Posts Tagged ‘Meadow Brown’

Similar to the Gatekeeper, featured yesterday, the Meadow Brown is a common butterfly found in grassland and gardens.

A warm sunny morning saw Keith and I at West Court Farm near Cliffe in Kent for our usual morning stop at Tabitha’s snack waggon before proceeding onto the nearby RSPB reserve. The farm fields were very dry and there were not many birds to see although we did see a passing Marsh Harrier and a Mute Swan.

Moving onto the reserve we quickly located two spoonbills feeding on one of the pools.

Spoonbill. Photo by Steve Childs (https://www.flickr.com/photos/steve_childs/)

 

Generally, though bird numbers were low and it was the butterflies and Dragonflies that held our attention.

Small White

Red Admiral

Meadow Brown

Azure Damselfly

One excellent bird sighting was a Common Whitethroat singing from a wire

Common Whitethroat

Common Whitethroat

 

 

 

 

 

 

 

 

And this strange looking bird – which is actually a juvenile Robin

Despite the apparent quietness we still recorded 50 species of birds, which is not bad for this time of the year here along with 9 species of Butterflies and 5 species of Dragonfly.

Common Pheasant [sp] (Phasianus colchicus)
Mute Swan (Cygnus olor)
Common Shelduck (Tadorna tadorna)
Gadwall (Anas strepera)
Mallard [sp] (Anas platyrhynchos)
Eurasian Teal [sp] (Anas crecca)
Common Pochard (Aythya ferina)
Tufted Duck (Aythya fuligula)
Little Grebe [sp] (Tachybaptus ruficollis)
Great Crested Grebe [sp] (Podiceps cristatus)
Grey Heron [sp] (Ardea cinerea)
Little Egret [sp] (Egretta garzetta)
Western Marsh Harrier [sp] (Circus aeruginosus)
Common Kestrel [sp] (Falco tinnunculus)
Water Rail [sp] (Rallus aquaticus)
Common Moorhen [sp] (Gallinula chloropus)
Eurasian Oystercatcher [sp] (Haematopus ostralegus)
Pied Avocet (Recurvirostra avosetta)
Northern Lapwing (Vanellus vanellus)
Black-tailed Godwit [sp] (Limosa limosa)
Common Redshank [sp] (Tringa totanus)
Black-headed Gull (Chroicocephalus ridibundus)
Mediterranean Gull (Ichthyaetus melanocephalus)
Lesser Black-backed Gull [sp] (Larus fuscus)
Common Tern [sp] (Sterna hirundo)
Common Wood Pigeon [sp] (Columba palumbus)
Common Cuckoo [sp] (Cuculus canorus)
Common Swift [sp] (Apus apus)
Eurasian Magpie [sp] (Pica pica)
Western Jackdaw [sp] (Coloeus monedula)
Carrion Crow [sp] (Corvus corone)
Eurasian Blue Tit [sp] (Cyanistes caeruleus)
Barn Swallow [sp] (Hirundo rustica)
Long-tailed Tit [sp] (Aegithalos caudatus)
Eurasian Reed Warbler [sp] (Acrocephalus scirpaceus)
Eurasian Blackcap [sp] (Sylvia atricapilla)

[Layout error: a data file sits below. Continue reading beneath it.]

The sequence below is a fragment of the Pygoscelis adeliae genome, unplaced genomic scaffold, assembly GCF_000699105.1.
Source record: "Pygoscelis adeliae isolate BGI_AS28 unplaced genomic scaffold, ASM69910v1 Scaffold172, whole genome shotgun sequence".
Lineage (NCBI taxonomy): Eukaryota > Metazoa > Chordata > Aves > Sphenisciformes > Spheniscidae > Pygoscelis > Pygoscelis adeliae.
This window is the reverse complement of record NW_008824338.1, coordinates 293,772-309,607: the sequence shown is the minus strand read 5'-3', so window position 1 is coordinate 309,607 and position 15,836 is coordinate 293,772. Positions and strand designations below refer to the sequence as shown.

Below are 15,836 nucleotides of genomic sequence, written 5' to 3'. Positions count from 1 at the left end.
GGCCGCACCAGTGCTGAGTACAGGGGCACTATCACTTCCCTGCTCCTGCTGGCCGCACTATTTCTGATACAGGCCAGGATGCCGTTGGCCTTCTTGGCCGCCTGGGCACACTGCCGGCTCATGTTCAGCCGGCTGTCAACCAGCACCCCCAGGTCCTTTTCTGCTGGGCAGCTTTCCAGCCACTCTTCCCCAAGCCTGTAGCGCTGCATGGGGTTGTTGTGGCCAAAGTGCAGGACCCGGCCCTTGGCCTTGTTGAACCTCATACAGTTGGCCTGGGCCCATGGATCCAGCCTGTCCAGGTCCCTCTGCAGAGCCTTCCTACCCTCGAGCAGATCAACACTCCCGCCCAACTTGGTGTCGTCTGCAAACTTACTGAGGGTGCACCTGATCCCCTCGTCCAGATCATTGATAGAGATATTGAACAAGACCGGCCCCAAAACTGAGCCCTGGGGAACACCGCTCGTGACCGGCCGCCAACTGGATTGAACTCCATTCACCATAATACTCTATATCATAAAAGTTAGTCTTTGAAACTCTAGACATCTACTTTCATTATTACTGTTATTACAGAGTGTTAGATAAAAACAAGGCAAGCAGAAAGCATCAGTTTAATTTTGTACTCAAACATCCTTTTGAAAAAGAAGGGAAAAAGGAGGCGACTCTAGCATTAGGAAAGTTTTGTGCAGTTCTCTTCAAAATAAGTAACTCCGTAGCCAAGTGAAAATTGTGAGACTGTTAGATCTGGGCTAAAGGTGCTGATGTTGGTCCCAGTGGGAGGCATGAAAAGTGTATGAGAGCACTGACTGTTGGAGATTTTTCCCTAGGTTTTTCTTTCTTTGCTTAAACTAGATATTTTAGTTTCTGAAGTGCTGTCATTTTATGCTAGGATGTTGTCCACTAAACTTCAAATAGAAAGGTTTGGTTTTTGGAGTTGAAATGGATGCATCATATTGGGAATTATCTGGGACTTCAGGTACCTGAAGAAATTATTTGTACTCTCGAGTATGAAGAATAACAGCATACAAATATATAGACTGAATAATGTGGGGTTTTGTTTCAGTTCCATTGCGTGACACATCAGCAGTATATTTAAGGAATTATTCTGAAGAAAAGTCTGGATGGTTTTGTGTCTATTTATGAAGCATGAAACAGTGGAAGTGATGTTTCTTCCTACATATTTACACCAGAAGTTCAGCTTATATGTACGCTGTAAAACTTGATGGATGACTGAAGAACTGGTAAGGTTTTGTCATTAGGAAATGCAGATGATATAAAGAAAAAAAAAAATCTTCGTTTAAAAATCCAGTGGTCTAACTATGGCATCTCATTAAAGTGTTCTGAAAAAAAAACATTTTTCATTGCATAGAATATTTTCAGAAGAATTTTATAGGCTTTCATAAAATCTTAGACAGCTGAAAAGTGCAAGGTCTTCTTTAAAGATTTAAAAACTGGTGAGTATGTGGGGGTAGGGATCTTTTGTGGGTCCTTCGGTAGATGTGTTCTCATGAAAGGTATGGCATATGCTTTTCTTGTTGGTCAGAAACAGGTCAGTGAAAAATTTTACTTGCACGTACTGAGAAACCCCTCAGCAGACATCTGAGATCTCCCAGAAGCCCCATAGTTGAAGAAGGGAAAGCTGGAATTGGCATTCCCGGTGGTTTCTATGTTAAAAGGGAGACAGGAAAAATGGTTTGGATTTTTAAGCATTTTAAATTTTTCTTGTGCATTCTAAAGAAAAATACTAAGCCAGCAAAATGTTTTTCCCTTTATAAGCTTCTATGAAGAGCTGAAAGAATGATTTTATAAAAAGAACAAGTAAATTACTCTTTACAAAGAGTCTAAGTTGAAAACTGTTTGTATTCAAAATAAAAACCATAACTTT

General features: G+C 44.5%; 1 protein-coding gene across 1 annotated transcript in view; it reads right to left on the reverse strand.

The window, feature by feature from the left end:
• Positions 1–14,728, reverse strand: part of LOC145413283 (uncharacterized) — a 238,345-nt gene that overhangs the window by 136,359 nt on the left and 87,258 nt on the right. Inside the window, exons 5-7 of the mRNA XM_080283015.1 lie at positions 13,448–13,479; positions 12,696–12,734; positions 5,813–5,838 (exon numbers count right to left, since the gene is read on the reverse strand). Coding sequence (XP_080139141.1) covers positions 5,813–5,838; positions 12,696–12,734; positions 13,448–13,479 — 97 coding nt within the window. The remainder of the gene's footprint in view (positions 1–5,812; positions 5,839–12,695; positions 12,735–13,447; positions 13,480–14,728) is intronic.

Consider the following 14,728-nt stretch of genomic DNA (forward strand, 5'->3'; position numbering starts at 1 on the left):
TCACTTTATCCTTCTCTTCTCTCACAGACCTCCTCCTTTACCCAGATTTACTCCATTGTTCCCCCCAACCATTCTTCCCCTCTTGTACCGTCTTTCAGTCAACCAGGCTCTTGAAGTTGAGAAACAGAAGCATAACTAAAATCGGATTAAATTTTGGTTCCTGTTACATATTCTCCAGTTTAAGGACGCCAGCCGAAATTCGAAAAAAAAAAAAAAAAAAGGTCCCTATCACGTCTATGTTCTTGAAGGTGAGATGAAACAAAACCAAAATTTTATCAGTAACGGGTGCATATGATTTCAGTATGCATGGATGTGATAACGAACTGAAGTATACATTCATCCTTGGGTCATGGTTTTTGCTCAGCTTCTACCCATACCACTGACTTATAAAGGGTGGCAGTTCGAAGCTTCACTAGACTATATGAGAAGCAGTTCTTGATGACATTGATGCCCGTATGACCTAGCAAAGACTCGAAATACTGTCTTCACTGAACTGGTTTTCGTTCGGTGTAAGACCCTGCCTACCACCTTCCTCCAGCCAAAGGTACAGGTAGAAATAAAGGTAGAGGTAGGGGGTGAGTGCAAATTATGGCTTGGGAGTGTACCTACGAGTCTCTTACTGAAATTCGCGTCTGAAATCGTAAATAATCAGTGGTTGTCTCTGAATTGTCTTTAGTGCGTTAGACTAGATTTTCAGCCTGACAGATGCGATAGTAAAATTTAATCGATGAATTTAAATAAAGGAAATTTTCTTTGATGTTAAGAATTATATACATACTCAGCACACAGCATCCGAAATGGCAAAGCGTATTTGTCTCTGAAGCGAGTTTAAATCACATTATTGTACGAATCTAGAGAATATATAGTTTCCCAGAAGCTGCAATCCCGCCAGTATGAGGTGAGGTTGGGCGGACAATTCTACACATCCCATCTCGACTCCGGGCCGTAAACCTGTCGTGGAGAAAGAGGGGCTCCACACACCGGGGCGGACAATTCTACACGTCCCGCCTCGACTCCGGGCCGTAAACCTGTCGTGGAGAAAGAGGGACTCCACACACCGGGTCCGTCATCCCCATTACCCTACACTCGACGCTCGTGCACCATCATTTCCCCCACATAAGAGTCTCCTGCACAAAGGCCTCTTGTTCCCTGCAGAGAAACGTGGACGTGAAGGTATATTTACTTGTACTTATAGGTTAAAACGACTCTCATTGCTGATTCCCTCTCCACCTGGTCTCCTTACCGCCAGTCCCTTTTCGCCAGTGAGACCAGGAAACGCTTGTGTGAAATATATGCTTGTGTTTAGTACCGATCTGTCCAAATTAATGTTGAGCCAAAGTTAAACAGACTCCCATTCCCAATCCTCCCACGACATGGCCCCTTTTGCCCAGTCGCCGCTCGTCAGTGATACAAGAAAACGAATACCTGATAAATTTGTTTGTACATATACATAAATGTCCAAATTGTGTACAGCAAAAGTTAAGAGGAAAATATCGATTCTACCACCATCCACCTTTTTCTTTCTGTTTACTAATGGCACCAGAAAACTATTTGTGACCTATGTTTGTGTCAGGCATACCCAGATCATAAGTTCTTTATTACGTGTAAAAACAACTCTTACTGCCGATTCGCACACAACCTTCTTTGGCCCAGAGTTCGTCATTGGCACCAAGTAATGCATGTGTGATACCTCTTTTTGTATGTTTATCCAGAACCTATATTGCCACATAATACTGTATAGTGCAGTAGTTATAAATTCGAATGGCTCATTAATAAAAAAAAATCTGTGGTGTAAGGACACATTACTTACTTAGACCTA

Lesser Whitethroat [sp] (Sylvia curruca)
Common Whitethroat [sp] (Sylvia communis)
Eurasian Wren [sp] (Troglodytes troglodytes)
Common Starling [sp] (Sturnus vulgaris)
Common Blackbird [sp] (Turdus merula)
Song Thrush [sp] (Turdus philomelos)
European Robin [sp] (Erithacus rubecula)
House Sparrow [sp] (Passer domesticus)
Dunnock [sp] (Prunella modularis)
White Wagtail [sp] (Motacilla alba)
European Goldfinch [sp] (Carduelis carduelis)
Common Linnet [sp] (Carduelis cannabina)
Common Reed Bunting [sp] (Emberiza schoeniclus)

Butterflies

Comma Butterfly (Polygonia c-album)

Large White (Pieris brassicae)
Small White (Artogeia rapae)
Green-veined White [sp] (Artogeia napi)
Brimstone (Gonepteryx rhamni)
Holly Blue (Celastrina argiolus)
Red Admiral (Vanessa atalanta)
Small Tortoiseshell [sp] (Aglais urticae)
Meadow Brown (Maniola jurtina)

 

Dragonflies

Blue-tailed Damselfly (Ischnura elegans)
Common Blue Damselfly (Enallagma cyathigerum)
Azure Damselfly (Coenagrion puella)
Black-tailed Skimmer (Orthetrum cancellatum)
Common Darter (Sympetrum striolatum)

Next stop on catch up Thursday is Sutcliffe Park LNR.

Sutcliffe park LNR

Sutcliffe park LNR

Again Meadow Brown butterflies are the dominant species on the grasslands, but around the reed-bed I find a Broad-bodied Chaser, a black-Tailed Skimmer, 2 male Banded Demoiselles and a Common Blue Damselfy. A good variety of species but I would have hoped for a few more of each.

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An added bonus is a party of 6 Common Swifts and at least 1 Emperor Dragonfly hawking for insects over the lake.

Decide that today I am going to catch up with all my local dragonfly and butterfly survey work for June. My first stop is Eltham Park, Shepherdleas Woods and Oxleas meadows which is a new site I have been asked to monitor this summer. These 3 different habitats are connected and run from south to north. Eltham Park also has a pond in it so there is the possibility of some dragonflies on the site.

Eltham Park

Eltham Park

Pond - Eltham Park

Pond – Eltham Park

Shepherdleas Woods

Shepherdleas Woods


The Park has plenty of butterflies almost all of them Meadow Browns, but this bodes well for other species later in the summer.

Meadow Brown

Meadow Brown

Meadow Brown

Meadow Brown

The Pond unfortunately shows no sign of dragonflies, perhaps because there is quite heavy tree cover which restricts the sunny warm places at its edge. No butterflies seen in the wood but Oxleas meadows turns up a treat with 5 Small Tortoiseshells and 2 Red Admirals all very keen to have their photos taken. In the end I had to stop myself taking photos as they just sat there.

Red Admiral

Red Admiral

Small Tortoiseshell

Small Tortoiseshell

After a morning working at home I went for a walk around Eltham Palace Gardens.

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Although the palace itself was very busy the more remote corners of the gardens are largely unvisited and so was a good place to do today’s butterfly count. There were large numbers of Gatekeepers and Meadow Browns plus Holly Blue, Large and Small White.

Gatekeeper

Gatekeeper

Meadow Brown
Meadow Brown
Photo by Tim Ebbs (http://www.flickr.com/photos/ebbsphotography/)

An Emperor Dragonfly was also present and it was great to see the Bees busily at work on the plants

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